Violin strings are just as important as the violin itself.
Changing strings does more for your sound than buying a better violin, when you consider the cost of replacement versus the benefit.
But we don’t just change strings when we want to achieve a different sound.
You also need to swap out the strings when they begin to deteriorate and negatively affect the sound.
Depending on the strings you use, this can happen quite quickly. You may find that you need to change your strings every few months, or perhaps even more frequently.
Keep reading to learn how long violin strings generally last. It differs considerably from one type of string to another.
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How Long Do Violin Strings Last?
How long a violin string lasts depends on the string type, quality, and the amount of use. What are violin strings made of and how long does each material last on average? With regular everyday use:
- Synthetic strings last around 6 months
- Metal ones last around 10 months
- Gut strings last around 3 months
Broken or loosely wound strings must be replaced. The same is true if they are very old, because the older they are, the duller your instrument will sound.
All that said, it is difficult to determine exactly how long a set of strings lasts. It depends on many factors: how many hours you play them, how clean you are, the type of sweat on your hands, etc.
If they are synthetic and you play a few hours a week, you can change them every 6 months. If you notice a big difference in the way they play and sound, change them sooner.
If you don’t notice a difference, you can wait longer for the next change. The duration also depends on how clean you keep them, the hygiene of your hands, the type of sweat, the way of playing, and more.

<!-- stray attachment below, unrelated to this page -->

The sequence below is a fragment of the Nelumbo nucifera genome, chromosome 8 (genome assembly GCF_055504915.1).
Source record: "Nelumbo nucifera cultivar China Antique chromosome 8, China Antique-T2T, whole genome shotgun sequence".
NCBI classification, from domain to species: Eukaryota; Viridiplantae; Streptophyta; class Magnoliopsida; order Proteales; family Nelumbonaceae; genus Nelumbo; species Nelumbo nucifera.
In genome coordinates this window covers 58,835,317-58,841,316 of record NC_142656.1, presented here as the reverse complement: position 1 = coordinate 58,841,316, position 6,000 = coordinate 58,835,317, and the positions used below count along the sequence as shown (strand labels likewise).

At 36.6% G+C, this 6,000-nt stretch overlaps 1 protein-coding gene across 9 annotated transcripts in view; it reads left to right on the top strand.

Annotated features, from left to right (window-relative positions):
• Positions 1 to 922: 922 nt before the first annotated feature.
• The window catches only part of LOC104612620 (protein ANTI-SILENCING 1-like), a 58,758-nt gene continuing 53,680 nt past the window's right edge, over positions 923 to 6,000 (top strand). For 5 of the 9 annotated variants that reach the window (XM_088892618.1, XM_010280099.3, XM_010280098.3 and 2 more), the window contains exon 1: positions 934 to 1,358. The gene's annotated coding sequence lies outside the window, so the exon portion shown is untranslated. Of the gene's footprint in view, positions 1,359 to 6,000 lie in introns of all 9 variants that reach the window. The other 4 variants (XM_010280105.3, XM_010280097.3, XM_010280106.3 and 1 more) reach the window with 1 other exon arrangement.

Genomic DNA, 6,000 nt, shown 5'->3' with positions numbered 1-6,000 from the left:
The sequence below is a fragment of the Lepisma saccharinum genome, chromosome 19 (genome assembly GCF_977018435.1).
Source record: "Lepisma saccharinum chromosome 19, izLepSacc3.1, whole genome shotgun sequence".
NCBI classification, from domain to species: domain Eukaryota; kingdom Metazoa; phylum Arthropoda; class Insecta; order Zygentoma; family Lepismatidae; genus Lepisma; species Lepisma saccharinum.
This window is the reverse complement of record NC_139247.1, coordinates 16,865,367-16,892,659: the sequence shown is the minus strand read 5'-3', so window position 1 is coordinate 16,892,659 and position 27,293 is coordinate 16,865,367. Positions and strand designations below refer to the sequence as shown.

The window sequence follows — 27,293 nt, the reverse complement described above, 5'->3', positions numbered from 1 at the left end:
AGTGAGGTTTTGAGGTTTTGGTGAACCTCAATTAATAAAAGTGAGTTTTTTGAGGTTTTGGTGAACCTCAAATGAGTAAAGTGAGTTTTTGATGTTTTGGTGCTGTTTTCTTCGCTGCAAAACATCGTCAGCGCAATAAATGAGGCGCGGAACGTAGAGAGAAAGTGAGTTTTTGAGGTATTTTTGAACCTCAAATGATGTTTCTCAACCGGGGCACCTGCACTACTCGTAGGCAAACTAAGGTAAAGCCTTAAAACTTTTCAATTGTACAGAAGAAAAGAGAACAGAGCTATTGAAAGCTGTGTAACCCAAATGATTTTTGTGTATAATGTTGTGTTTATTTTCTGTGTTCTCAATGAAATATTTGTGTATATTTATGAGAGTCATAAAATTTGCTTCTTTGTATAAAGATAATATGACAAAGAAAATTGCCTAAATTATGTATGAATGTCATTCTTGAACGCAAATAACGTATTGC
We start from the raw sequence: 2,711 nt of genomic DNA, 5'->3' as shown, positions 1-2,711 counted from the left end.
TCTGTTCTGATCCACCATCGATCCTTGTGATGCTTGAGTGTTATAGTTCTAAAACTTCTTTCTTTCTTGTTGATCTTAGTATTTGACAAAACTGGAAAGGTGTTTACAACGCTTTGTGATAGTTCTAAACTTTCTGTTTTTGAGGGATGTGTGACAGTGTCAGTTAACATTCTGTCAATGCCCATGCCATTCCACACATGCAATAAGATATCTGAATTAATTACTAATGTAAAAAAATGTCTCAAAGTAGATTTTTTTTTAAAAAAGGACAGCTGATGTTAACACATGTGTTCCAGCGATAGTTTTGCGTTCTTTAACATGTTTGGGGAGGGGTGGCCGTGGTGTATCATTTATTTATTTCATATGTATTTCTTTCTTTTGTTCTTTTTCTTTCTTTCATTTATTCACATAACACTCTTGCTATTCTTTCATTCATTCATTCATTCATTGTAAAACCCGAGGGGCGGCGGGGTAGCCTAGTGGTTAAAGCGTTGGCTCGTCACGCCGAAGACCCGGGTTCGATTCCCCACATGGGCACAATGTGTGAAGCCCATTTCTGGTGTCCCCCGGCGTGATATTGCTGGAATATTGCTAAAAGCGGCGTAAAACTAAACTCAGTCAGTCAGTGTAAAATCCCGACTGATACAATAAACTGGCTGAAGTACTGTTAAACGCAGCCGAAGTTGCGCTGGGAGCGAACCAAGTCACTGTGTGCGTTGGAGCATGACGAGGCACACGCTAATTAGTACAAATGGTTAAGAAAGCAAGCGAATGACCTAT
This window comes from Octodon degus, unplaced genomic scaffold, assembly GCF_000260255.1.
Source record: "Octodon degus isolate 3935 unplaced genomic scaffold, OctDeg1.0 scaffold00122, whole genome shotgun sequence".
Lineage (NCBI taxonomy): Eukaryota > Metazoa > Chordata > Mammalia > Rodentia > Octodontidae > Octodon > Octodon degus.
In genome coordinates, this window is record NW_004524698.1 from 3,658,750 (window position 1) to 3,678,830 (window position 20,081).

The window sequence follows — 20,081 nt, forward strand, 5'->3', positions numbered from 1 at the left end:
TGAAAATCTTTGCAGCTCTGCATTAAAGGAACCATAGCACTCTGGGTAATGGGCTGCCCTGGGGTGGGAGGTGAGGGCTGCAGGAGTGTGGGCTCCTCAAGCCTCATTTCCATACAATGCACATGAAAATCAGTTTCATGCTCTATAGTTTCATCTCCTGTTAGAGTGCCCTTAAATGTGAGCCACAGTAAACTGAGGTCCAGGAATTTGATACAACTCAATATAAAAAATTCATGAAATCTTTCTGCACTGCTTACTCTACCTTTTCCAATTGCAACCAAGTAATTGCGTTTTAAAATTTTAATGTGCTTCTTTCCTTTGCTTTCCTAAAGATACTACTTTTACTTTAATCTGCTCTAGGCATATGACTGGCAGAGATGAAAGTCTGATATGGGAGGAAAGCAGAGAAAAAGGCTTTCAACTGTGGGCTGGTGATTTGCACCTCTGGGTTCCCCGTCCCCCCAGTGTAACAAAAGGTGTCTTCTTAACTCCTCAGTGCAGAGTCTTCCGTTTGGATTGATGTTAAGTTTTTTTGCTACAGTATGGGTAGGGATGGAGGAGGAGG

Metallic strings usually last a little longer than synthetic ones. Gut strings have the shortest life. Some wounds are more easily damaged by sweat than others, such as aluminum.
If you are not going to play in public for a long time and you only use the violin to practice, you can try to keep the strings longer.
When To Change The Strings
Strings should not be changed only when they break or visibly deteriorate (worn or loose winding). When you use them for a long time, they often begin to lose pitch or sound dull.
The better you play, the better the violin sounds. And the more experience you have, the sooner you will realize when the strings need to be replaced.
New strings usually sound brighter. Some violinists change the E string very often because they like that sound in high tones.
If a string in a set breaks, the new string will probably sound louder than the others. Some like this on the E string, which they change very often to make it sound bright.
You can have used strings as a spare for broken strings. This can save you some money.
Gut strings need special tensioners because the normal ones would break right away. They should also have special protectors, at least on the E string.
Why Change Strings Before Breaking?
Choosing the right strings for your violin is a very important factor in the quality of the sound you get. By comparison, buying good violin strings is a much more profitable investment than changing violins, relative to the sound improvement it provides.
Try to get the most suitable and best possible strings. Even if the instrument does not do them justice, you will still get the best sound your violin is capable of giving.
The strings always maintain a perfect fifth with the one next to them, no matter how high up we pluck them. But if there are old strings next to new ones, this may not be exactly true in high positions (although this could also happen due to a poorly placed bridge).
Strings last longer if you keep them clean and protected. So don’t be lazy and always clean them when you finish playing.
What Type Of Strings To Choose
There are no universal strings for everyone. The point is to find strings that complement the quality of your instrument and playing style.